• Josh Heebner

            Nah, don’t fall on a sword you don’t own. I couldn’t remember – maybe it was someone else. But maybe I’ve given you something to write about!?

  • MystiKasT

    Morally, no it is not wrong, just like selling marijuana is not wrong. They are both just ‘illegal’ because it puts the power and finances of the state in jeopardy.

  • RogerS

    Agreed PA liquor laws are ridiculous. So that makes it ok for this attorney Goldman? I think you finally get the point – yes wrong – congrats with wasting the type to get there. Disbar him and fine him for being stupid at the least.

    • Joel Mathis

      I think bad laws tend to undermine the legitimacy of a system over time, and thus do raise the question of whether violating them is necessarily “wrong.” I arrive at the same conclusion you do, but I think it’s a closer call.

  • CraftyConsumer

    PA Consumers are constantly getting screwed by this system and have been for years. In my 30-plus years as a local wine afficionado I have seen very little in the way of positive change in this archaic state-store system. Exorbitantly high prices, poor selection, impossible to get certain items via any means, quantity minimums for special orders, poor customer service – need I keep listing the issues? I am regularly forced to have wines shipped to an alternate address in another state in order to even get them or just try them, then bring them into PA via other means (legally, of course). I know of several area restaurants that use some very “creative” practices to have certain wines on their lists, yet noone from the PLCB seems too concerned about that issue. Instead, let’s go after one guy who found a loophole and tried to help out others in the same predicament and fine him heavily and put him in jail. Why not call in Martha Stewart now for a comment? Really, I can’t wait for my retirement so I can be rid of this whole convoluted system and enjoy the wines I want in the privacy of my own home, regardless of how I procure them – as long as I’m not stealing them from someone else’s wine cellar. Corbett has done absolutely nothing to improve this situation except blow smoke up the average consumer’s bums, since his Republican cronies would never allow their far-right leaning political base in most of the state (except possibly the Philadelphia area) to be offended by making some actual progress in this arena. Anyone who has ever checked out a liquor store in even NJ or the tiny state of Delaware just across the border probably had that “kid in a candy store” type of epiphany. Even though the prices and selection aren’t always the greatest, it’s still a MASSIVE improvement over PA!!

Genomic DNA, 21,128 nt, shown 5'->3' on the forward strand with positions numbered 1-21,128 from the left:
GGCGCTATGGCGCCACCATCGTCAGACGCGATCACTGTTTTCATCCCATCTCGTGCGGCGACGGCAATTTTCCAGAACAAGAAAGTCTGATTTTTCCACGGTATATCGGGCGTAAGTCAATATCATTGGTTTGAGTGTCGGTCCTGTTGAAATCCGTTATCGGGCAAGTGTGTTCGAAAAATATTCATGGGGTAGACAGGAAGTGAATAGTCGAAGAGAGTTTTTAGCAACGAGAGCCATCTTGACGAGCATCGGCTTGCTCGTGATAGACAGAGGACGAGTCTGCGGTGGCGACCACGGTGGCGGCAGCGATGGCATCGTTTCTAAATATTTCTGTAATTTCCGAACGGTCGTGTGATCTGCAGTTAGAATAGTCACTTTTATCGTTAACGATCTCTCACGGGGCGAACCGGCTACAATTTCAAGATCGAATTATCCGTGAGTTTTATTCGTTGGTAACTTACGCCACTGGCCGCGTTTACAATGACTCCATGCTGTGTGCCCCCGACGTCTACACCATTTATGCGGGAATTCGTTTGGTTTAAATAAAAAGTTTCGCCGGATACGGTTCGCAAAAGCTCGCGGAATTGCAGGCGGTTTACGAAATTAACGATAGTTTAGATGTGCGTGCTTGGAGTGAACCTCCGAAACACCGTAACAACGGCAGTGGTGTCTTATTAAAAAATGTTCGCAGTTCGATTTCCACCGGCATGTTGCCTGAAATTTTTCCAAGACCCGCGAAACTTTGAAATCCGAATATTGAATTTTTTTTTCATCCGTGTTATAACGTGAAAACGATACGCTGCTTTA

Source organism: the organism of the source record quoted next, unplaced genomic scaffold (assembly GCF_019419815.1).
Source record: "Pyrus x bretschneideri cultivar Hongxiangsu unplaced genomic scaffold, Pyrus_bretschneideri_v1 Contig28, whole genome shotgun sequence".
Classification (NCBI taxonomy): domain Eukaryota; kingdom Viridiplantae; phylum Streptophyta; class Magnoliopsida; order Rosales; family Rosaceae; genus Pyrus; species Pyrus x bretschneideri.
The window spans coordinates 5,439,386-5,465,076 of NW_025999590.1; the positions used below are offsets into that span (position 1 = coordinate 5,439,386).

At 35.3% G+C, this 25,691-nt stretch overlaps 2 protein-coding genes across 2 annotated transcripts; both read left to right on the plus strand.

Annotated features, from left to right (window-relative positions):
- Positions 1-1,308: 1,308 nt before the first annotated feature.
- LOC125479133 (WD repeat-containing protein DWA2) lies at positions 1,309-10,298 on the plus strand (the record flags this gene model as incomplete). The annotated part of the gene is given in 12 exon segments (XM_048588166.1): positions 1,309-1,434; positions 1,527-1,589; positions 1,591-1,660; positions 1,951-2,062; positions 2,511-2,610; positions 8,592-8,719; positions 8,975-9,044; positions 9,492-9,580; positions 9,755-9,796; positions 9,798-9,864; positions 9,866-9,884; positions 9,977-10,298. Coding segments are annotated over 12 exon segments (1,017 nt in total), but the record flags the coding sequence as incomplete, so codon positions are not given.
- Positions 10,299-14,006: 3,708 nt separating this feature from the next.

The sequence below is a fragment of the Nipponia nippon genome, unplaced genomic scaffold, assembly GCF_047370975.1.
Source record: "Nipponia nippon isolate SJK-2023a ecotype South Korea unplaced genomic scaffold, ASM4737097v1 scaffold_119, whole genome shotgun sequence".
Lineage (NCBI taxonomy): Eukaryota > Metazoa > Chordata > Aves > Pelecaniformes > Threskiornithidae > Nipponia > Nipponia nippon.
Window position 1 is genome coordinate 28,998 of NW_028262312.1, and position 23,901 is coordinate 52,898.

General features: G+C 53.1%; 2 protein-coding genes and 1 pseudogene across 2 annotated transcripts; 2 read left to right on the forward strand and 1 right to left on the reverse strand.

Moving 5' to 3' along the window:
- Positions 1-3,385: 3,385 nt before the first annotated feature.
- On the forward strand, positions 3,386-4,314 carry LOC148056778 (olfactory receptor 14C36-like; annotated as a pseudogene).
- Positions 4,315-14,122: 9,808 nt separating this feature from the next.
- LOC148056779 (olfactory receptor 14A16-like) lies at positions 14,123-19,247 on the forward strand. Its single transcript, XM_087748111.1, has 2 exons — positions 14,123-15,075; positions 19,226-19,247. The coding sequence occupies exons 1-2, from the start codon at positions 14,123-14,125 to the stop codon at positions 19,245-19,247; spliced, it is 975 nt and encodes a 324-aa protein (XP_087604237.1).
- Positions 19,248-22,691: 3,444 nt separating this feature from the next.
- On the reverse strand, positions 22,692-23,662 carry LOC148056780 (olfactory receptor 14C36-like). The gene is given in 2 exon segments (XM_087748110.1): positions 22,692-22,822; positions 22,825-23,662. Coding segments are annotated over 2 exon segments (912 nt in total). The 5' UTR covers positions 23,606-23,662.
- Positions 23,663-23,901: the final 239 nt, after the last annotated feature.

• Denise Rambo

    I am not a big fan of wine – I generally go for the cheap, fruity stuff so when I found that I liked the wine my niece served at her wedding in North Carolina, I was happy to be able to add another wine to my, admittedly, very short list of wines I liked. Wouldn’t you know that it would turn out that you can’t get that kind of wine in Pennsylvania! The State Store system really never bothered me before – except for the prices – but now I don’t know who I’m more ticked at … the PLCB or my niece!